One thing I am constantly being asked, which bothers me on most occasions and I understand that it is out of curiosity, is “what I do all day if I am not working and on long term sick leave?”. These periods of extended time off work is a common part of chronic conditions and most people assume it is a holiday from work and sitting at home watching Netflix all day.
It couldn’t be further from the truth.
And yet it is incredibly hard to provide a succinct answer that satisfies their curiosity and makes the responder feel understood.
Most days I feel like I have a foggy sense of time, unclear of where my time is spent, and where hours and days and weeks go missing. Once I start to break it down, I can see where the time disappears and it is not in the obvious places.
Medical appointments are rarely the allotted amount of time. Specialist doctors are almost always running late, finalising payments and future appointments take time, and a thirty minute appointment becomes an hour and a half long process. Having medical appointments a few times in a fortnight and there goes a couple of your mornings or afternoons!
Chronic fatigue or any type of condition that requires you to pace yourself and the activities that you do, means that you are adding in breaks with every activity and those ten minute to thirty minute breaks add up pretty fast. Imagine every time you had a shower, made a meal or washed the dishes, you needed a break before, during and after the activity. A simple ten minute task can easily blow out to almost an hour.
Add in approximately three hours for a nap each afternoon, including time to wind down and time to become alert again, which can sometimes take until you’ve had a meal and tablets at dinner time (because you never feel refreshed after sleep).
Add in the required or prescribed activities from all of your doctors and medical practitioners, such as taking notes, doing stretches and exercise, self-care, research and medical administration.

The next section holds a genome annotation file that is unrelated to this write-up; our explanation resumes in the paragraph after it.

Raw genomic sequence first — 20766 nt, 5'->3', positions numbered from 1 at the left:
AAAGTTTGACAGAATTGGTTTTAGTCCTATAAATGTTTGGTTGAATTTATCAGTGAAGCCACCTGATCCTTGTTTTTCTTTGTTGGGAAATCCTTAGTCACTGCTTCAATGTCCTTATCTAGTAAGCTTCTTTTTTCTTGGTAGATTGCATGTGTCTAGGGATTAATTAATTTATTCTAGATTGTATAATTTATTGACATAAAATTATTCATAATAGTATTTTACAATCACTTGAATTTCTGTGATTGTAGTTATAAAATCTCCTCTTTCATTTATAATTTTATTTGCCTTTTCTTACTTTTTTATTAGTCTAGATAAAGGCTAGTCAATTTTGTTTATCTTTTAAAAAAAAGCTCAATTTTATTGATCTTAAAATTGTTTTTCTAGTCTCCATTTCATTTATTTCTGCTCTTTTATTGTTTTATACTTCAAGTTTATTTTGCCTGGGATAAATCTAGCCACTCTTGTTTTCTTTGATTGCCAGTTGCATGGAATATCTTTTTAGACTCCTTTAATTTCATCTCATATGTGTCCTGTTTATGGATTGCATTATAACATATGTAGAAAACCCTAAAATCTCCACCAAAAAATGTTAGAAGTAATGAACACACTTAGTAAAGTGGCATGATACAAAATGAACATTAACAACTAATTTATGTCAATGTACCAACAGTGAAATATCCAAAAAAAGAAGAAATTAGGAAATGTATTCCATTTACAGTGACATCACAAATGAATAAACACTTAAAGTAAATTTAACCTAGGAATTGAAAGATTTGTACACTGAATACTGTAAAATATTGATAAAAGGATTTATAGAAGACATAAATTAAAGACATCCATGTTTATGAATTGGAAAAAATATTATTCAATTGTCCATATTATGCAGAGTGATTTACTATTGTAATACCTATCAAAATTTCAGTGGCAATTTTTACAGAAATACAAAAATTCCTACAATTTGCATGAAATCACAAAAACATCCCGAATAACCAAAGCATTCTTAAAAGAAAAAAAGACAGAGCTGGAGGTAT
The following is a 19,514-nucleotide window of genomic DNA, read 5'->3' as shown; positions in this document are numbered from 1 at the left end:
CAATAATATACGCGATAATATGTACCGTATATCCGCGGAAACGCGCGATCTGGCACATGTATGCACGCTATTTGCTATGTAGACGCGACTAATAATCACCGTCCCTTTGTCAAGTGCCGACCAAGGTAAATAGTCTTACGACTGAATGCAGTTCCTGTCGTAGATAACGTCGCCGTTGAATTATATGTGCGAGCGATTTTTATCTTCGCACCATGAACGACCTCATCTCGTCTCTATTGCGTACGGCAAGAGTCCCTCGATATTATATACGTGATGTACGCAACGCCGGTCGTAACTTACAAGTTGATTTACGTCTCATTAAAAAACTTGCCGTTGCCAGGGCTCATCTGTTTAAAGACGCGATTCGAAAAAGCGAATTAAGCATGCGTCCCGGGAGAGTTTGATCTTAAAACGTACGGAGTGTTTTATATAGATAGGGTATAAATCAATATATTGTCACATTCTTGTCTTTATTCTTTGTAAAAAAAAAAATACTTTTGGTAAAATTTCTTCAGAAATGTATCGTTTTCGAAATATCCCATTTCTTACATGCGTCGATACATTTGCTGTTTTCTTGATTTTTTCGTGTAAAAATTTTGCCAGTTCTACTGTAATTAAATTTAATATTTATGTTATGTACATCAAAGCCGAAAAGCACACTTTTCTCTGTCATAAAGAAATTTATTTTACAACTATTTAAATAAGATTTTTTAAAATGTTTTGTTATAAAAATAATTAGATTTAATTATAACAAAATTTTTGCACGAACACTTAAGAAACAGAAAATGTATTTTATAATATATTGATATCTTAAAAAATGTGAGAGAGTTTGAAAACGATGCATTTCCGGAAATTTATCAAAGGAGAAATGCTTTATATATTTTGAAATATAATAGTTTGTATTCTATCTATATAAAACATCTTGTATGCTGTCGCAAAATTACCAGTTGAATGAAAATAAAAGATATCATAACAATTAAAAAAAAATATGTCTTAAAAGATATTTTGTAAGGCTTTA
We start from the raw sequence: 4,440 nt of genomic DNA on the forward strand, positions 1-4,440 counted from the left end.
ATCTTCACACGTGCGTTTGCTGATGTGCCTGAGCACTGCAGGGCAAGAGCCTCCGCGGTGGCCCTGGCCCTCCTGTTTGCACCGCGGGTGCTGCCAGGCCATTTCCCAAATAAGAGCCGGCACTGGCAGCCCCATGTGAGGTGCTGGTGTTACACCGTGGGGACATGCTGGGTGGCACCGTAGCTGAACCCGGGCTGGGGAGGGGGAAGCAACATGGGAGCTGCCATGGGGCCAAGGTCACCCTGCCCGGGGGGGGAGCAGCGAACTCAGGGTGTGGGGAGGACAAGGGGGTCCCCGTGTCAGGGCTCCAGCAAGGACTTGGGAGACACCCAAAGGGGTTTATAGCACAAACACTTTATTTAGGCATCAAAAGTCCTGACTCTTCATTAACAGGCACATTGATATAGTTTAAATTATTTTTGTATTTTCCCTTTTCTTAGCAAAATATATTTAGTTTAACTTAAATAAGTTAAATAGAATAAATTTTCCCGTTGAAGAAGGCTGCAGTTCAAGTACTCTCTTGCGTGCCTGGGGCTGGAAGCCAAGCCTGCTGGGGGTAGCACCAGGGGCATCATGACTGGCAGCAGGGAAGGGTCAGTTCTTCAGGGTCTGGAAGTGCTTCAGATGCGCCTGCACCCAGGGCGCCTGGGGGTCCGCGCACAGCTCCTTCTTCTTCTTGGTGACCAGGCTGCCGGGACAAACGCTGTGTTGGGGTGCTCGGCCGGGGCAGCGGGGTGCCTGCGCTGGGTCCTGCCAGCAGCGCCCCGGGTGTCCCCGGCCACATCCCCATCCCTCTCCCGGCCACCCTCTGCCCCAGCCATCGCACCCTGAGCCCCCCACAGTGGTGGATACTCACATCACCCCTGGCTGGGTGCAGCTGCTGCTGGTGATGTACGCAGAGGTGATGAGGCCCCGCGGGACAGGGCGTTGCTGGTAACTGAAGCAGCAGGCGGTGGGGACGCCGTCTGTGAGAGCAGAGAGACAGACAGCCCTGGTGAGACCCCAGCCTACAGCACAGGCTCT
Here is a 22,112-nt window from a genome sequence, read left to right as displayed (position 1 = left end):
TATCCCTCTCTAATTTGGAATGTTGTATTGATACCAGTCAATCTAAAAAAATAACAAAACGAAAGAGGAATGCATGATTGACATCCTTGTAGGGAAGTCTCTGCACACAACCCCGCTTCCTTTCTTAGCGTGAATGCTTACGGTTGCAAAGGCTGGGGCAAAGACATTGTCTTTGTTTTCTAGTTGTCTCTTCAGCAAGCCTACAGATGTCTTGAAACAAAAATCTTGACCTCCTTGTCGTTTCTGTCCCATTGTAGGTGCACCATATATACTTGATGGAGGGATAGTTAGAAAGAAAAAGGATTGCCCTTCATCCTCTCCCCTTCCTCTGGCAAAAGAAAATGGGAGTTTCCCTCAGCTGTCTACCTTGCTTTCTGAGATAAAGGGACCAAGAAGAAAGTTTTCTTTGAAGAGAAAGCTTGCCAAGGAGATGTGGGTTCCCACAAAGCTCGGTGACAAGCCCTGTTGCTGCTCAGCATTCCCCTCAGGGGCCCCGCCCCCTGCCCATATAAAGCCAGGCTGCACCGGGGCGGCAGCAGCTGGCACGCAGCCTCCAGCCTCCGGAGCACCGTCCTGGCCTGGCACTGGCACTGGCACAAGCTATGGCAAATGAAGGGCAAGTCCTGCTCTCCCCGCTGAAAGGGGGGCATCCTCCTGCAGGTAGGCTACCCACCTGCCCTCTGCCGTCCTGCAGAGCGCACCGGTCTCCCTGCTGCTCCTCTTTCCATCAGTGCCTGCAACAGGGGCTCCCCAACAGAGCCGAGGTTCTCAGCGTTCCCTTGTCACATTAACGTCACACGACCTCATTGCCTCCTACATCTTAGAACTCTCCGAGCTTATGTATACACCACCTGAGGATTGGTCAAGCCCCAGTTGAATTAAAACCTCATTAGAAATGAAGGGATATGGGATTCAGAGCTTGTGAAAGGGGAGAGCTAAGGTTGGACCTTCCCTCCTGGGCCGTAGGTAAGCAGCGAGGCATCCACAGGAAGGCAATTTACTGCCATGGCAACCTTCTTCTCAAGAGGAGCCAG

Then there is the neverending preparation and catch up cycle that surrounds medical treatment. Preparing meals and getting everything in order before you have medical treatment and spend the next few days barely able to do anything, zoned out and sleeping a lot. Once you regain a little energy, you try catching up on all the things that you ran out of time for the days before or from the days while you were recovering.
Managing a chronic condition is a full time job, so of course there are mountains of paperwork for leave from work or financial assistance from the government, chasing medical rebates and insurance. Trying to manage a calendar full of medical treatment and making sure there are enough days between each one for rest and recovery, organising other people to help you with transport and care, and making sure your paperwork and medication scripts are not going to expire before your next appointment.
And as for Netflix… if you are anything like me, it takes three to four hours to watch a two hour movie; I need breaks from the screen, I need to move my achy body and I usually end up more exhausted and drained afterwards.
A word on the emotional, social and mental toll of long term sick leave:
You don’t fit in with the workforce, the stay at home parents or the retired community. You are watching your healthy friends and family go to work, earn income and do activities that their bodies allow them to. The fear of missing out and the need for normality is intense.
In a world where productivity is a badge of honour and success, not working and resting is frowned upon and considered a luxury. We shouldn’t have to feel that we have earned our rest or asked permission for it. We didn’t request that our bodies operate at a different capacity than the average person. And we sure wouldn’t take a healthy body and normal lifestyle with continuous work for granted.
There is judgement that you are slacking off while everyone else works hard and leads busy lives, while you would do anything to be able to have the capacity to work an eight hour day with a generous income and still have energy for other activities. That is the luxury that is taken for granted.
It’s not a holiday or vacation. Even when we go on holiday, our medical problems come with us too. It’s a 24/7 life of health management.
When you ask what I or anyone with medical conditions do while everyone else is working, as if we have so much free time to fill in during the day, consider the reason why they are not working in the first place – the capacity of our body and the extra needs we have to function each day. That’s what we are dealing with while you work.
Take heart Readers, let’s reduce the stigma where we can. I’ll keep the light on.
2020 has been a strange year and a lot of us have struggled with the notion that our perception of time has changed. This is a very similar experience to when you have a chronic medical condition. Read more here!
What do we do when the days all start to feel the same? How do we get ourselves out of a funk?
A few words on driving, medical conditions and compromises.
I hope you have people and places where you don’t have to be strong too.
So you might not be much of a talker or know much about the medical world, but you want to help someone close to you? Here are a few practical ways to help someone with a chronic condition!